Fibre is a diverse group of complex carbohydrates that are intrinsic and intact in plants and are not absorbed or digested in the small intestine. [1,3]
It is found abundantly in plant-based sources and is an essential nutrient to keep the digestive system in good working order.
Also, there is enough conclusive evidence to show that consuming recommended intakes of fibre can help reduce the risk of chronic diseases. [1,2,3]
Fibre is commonly classified as soluble, which dissolves in water, or insoluble, which doesn’t dissolve in water.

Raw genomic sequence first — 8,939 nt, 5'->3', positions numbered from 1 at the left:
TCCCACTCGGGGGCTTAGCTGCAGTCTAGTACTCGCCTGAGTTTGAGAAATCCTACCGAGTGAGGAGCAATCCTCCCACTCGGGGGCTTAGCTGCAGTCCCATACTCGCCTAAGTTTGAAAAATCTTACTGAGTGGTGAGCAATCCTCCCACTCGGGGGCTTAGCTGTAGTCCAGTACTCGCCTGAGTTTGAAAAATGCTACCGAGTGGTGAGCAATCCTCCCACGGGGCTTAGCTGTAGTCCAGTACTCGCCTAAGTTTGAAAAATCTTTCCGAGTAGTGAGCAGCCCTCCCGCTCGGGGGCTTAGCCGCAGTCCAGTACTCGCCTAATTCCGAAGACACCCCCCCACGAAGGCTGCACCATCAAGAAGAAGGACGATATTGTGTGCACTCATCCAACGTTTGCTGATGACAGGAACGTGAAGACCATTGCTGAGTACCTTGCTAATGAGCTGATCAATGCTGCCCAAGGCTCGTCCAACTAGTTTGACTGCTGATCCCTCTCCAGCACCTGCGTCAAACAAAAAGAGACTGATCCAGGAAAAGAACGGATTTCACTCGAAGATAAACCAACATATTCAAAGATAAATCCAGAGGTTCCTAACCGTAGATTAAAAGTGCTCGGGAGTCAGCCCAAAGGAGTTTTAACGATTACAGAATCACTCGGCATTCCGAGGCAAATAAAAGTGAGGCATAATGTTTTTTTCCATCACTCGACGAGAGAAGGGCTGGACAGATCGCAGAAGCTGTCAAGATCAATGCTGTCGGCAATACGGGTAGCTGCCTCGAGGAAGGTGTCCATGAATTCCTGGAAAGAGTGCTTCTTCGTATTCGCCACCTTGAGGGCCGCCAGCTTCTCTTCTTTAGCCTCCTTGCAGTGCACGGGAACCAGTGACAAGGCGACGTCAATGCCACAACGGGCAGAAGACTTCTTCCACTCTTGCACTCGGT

Soluble fibre can help lower blood glucose cholesterol levels, whereas, insoluble fibre can help food move through our digestive system and help prevent constipation. 
Inadequate fibre intake doesn’t induce biochemical or clinical symptoms as it is not an essential nutrient and isn’t stored in the body. However, lack of fibre intake can cause inadequate faecal bulk and may detract from optimal health.